Naval Air Systems Command (NAVAIR) owns the program under program manager Captain Dean Peters who has wide experience of the Navy’s rotary aircraft and unmanned aerial systems. He took over the presidential helicopter program (PMA-274) in August 2011.

    The previous program to replace the aging presidential helicopter fleet which began in 2003 was won by AgustaWestland and Lockheed Martin with the US101, which became known as the VH-71 Kestrel, but was cancelled by the president himself when he entered office in 2009. The cost had escalated from an initial $6.1 billion for 28 helicopters in 2005 to around $11.2 billion when the cancellation decision was made. The rapid escalation in cost was attributed to a continual change in requirement, particularly regarding the mission systems. Sikorsky will be hoping that NAVAIR now has a clear vision of how the new VXX will be equipped.


    • #3
      Sikorsky-Lockheed Awarded $1.24B Presidential Helicopter Contract

      The Sikorsky Aircraft-Lockheed Martin team has been awarded the $1.24 billion contract to build a new fleet of presidential helicopters.

      Connecticut-based Sikorsky will produce the helicopters, and Lockheed Martin Mission Systems and Training in Owego will install the integrated communications and mission systems for the new choppers.

      The VH-92 will be the next US Presidential helicopter

      The Presidential Helicopter Replacement Program is expected to create or sustain 200 jobs at the Owego facility, which has approximately 2,600 employees but has laid off 90 workers since August 2013.

      “We have long fought to get the presidential helicopter made in Owego and finally the day has come,” said Sen. Charles Schumer, D-N.Y. “This should provide new jobs and steady employment in the Southern Tier for at least a decade.”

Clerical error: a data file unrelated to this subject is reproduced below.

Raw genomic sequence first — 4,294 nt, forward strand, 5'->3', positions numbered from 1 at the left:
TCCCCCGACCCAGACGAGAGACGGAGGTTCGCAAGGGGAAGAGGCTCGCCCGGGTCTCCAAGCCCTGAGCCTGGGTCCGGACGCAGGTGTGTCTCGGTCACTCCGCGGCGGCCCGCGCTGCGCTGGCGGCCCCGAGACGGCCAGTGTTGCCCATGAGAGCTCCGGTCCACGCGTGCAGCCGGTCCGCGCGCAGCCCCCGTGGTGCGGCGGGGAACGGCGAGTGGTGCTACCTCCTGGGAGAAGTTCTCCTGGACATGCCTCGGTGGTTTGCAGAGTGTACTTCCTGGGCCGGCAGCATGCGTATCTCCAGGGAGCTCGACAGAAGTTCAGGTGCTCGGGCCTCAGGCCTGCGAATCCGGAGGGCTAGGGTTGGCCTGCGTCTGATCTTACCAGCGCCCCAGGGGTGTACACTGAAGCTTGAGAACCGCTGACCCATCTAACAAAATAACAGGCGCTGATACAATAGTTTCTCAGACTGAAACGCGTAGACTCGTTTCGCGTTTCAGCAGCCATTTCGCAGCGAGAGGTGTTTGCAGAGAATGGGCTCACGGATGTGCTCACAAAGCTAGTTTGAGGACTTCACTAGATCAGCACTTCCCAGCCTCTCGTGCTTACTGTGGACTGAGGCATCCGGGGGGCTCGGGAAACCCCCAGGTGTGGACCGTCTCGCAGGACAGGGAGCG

Five years ago, the Marine One program was canceled, causing Lockheed Martin in Owego to lay off hundreds of employees. With Wednesday’s announcement, Lockheed, as Sikorsky’s principal subcontractor, will get a piece of the long-awaited contract to replace an aging fleet of presidential helicopters.

      The new Marine One will be a modified S-92 designated as the VH-92

      Sikorsky, a subsidiary of United Technologies Corp., is being awarded a $1.24 billion fixed-price-incentive-firm target contract for the engineering and manufacturing development phase of the Presidential Helicopter Replacement Program.

      Under the engineering and manufacturing development contract, Sikorsky will provide six test aircraft, four of which will become part of the presidential fleet, the U.S. Navy said.

      The fixed-price-incentive-firm contract is the first step in providing 21 operational Marine One helicopters by 2023, Sikorsky said.

      The fiscal year 2014 appropriations bill included $94.2 million for the Marine One program. The fiscal year 2015 budget request that President Barack Obama sent to Congress on March 4 requests $388 million for the Marine One program.

      According to the U.S. Department of Defense, $42 million in Navy funds are being committed at the time of the award, none of which will expire at the end of the current fiscal year.

      The Department of Defense said 62.2 percent of the work will be performed in Stratford, Connecticut, 19.4 percent in Owego and 14.3 percent in Coatesville, Pennsylvania. The remaining 4 percent will be spread among Florida, Arizona, Iowa, Vermont and California.

      The Sikorsky team is planning to produce the aircraft in four stages.

      First, the assembly of the baseline flight-certified aircraft will occur at Sikorsky’s S-92 production facility in Coatesville. Next, in Stratford, Sikorsky will perform aircraft modifications to meet the requirements of the presidential mission.

      In the third stage, Lockheed Martin in Owego will install the integrated communications and mission systems.

      “With 40 years of experience integrating Sikorsky helicopters with mission systems for the U.S. Government, Lockheed Martin has the knowledge and expertise necessary to provide the mature advanced technologies needed by the president and other government leaders while aboard the aircraft,” said Dale Bennett, executive vice president of Lockheed Martin’s Mission Systems and Training business, in a statement.

      When the aircraft are returned to Stratford, Sikorsky will install the presidential interior into the cabin and then deliver the completed aircraft to the Navy.